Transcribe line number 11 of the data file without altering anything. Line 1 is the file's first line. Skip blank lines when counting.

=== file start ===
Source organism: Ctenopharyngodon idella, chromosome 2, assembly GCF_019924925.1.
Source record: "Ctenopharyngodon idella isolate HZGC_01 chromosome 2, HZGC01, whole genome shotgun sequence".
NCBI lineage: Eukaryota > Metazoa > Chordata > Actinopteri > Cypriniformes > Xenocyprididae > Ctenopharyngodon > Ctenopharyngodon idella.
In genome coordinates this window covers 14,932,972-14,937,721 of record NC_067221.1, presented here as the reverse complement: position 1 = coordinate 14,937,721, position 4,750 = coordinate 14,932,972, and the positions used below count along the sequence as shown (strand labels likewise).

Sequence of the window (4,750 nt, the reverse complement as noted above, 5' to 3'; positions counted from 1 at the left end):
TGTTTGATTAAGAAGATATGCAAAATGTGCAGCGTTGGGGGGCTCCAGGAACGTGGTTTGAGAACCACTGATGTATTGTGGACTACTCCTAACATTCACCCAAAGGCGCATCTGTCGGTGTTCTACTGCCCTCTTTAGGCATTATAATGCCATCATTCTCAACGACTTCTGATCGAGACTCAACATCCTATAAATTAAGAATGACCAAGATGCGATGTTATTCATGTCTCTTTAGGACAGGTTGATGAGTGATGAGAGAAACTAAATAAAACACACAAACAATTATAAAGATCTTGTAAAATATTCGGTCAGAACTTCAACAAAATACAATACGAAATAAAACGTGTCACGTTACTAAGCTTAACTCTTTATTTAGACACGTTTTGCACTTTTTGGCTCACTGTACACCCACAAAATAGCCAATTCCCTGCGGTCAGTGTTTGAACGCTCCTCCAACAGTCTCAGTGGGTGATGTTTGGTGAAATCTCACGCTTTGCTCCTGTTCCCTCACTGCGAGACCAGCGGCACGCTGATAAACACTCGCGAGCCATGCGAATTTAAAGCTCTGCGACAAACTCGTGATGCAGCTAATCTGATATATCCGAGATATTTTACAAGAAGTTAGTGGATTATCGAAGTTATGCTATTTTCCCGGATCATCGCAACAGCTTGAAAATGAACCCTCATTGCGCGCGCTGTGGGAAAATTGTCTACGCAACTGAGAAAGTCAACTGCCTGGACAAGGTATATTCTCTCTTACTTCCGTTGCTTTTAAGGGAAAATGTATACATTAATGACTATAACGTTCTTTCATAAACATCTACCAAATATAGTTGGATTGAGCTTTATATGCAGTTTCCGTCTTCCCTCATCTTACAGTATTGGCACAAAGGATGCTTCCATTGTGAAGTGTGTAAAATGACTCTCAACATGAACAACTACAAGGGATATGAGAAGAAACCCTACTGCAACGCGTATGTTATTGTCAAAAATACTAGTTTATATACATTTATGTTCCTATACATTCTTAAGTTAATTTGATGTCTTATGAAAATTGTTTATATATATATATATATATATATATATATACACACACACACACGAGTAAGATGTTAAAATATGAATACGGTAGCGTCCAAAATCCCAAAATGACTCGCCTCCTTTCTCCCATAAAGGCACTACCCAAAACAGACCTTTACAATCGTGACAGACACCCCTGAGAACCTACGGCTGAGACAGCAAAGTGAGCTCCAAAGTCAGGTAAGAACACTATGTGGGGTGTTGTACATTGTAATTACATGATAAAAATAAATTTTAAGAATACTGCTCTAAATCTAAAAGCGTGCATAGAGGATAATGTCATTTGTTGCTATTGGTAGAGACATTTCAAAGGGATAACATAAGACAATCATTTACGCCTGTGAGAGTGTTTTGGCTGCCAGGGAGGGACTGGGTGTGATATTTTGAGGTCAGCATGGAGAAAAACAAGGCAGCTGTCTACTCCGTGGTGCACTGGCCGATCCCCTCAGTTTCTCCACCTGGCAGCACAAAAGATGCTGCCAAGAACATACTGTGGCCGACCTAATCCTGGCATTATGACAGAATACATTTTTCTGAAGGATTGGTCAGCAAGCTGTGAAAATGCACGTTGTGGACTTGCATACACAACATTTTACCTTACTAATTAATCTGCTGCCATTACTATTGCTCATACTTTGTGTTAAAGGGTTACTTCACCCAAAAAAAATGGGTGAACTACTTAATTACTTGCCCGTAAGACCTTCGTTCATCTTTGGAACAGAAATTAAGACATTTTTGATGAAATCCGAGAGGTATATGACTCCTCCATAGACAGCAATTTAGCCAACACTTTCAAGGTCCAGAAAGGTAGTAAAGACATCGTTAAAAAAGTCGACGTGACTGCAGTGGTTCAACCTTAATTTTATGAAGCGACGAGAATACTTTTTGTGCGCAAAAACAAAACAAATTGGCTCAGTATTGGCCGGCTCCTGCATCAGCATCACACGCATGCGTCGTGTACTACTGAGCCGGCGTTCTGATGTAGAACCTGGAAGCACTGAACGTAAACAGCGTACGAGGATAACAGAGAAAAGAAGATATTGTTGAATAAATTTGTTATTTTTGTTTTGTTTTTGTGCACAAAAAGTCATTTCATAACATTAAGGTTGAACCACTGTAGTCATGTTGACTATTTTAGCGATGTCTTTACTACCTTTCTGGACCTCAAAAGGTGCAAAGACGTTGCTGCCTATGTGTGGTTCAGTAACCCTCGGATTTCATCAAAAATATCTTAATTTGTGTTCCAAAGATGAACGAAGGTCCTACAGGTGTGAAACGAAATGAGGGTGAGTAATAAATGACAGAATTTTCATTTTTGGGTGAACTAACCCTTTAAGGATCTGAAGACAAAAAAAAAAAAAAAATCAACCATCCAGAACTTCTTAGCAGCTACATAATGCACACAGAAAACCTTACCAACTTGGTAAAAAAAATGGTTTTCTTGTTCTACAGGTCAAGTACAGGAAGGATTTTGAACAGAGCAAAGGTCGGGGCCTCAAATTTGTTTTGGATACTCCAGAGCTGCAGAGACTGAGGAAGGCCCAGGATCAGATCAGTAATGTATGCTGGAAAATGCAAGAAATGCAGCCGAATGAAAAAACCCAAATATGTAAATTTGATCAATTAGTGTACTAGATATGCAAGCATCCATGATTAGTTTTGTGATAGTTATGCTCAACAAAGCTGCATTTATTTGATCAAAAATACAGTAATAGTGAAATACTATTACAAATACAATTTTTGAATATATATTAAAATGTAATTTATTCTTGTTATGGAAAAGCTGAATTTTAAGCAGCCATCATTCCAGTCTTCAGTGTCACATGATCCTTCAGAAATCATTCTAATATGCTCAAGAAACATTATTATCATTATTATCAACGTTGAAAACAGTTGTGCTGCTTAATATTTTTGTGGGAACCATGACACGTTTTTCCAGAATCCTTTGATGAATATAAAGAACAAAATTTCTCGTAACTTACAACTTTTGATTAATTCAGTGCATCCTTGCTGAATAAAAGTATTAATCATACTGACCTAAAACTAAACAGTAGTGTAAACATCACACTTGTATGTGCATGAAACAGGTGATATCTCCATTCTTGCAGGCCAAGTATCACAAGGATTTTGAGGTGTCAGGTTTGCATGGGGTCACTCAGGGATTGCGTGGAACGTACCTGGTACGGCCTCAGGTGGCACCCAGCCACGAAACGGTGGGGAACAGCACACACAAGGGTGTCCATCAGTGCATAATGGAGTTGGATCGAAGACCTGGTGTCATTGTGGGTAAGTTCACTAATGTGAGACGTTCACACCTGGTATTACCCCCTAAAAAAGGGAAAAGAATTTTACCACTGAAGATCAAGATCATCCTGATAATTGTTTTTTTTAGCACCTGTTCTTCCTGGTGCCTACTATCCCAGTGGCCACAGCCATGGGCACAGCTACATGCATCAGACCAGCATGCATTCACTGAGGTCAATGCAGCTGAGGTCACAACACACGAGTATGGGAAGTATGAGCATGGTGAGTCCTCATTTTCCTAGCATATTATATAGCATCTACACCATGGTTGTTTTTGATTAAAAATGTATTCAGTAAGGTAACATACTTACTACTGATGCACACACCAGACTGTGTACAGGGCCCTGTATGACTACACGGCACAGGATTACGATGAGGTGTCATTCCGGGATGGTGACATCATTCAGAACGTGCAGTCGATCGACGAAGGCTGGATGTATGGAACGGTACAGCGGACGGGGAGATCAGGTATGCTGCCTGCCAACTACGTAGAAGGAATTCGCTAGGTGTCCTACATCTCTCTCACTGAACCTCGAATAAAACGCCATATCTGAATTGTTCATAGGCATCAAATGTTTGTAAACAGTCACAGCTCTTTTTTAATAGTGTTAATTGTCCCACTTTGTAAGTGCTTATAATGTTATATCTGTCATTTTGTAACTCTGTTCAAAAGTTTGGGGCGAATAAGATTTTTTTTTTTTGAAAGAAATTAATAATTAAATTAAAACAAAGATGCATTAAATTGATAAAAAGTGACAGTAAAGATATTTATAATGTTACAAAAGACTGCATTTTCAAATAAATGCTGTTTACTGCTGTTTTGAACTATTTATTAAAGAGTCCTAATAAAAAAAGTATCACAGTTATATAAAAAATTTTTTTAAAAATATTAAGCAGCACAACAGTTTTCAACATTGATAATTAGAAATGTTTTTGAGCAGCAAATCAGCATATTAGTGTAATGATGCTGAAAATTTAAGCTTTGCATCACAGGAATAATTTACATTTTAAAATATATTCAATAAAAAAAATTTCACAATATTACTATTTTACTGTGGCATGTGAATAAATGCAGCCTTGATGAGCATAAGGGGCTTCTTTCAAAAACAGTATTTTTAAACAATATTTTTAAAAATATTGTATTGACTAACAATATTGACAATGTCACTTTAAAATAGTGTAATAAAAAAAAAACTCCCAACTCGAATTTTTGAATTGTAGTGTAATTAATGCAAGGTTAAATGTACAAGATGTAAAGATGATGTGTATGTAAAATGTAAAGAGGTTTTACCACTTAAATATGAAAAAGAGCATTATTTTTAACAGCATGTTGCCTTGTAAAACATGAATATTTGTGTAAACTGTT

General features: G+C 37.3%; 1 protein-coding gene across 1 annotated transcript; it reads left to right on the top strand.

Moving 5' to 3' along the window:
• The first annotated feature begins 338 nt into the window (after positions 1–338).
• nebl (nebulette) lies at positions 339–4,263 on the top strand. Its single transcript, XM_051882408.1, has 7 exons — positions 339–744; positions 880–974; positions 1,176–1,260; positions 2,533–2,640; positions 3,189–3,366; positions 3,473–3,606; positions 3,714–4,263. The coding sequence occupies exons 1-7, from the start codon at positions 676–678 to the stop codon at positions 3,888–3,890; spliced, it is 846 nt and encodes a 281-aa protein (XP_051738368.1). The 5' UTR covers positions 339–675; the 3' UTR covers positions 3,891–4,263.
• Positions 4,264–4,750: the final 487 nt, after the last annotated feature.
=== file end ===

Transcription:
• Positions 4,264–4,750: the final 487 nt, after the last annotated feature.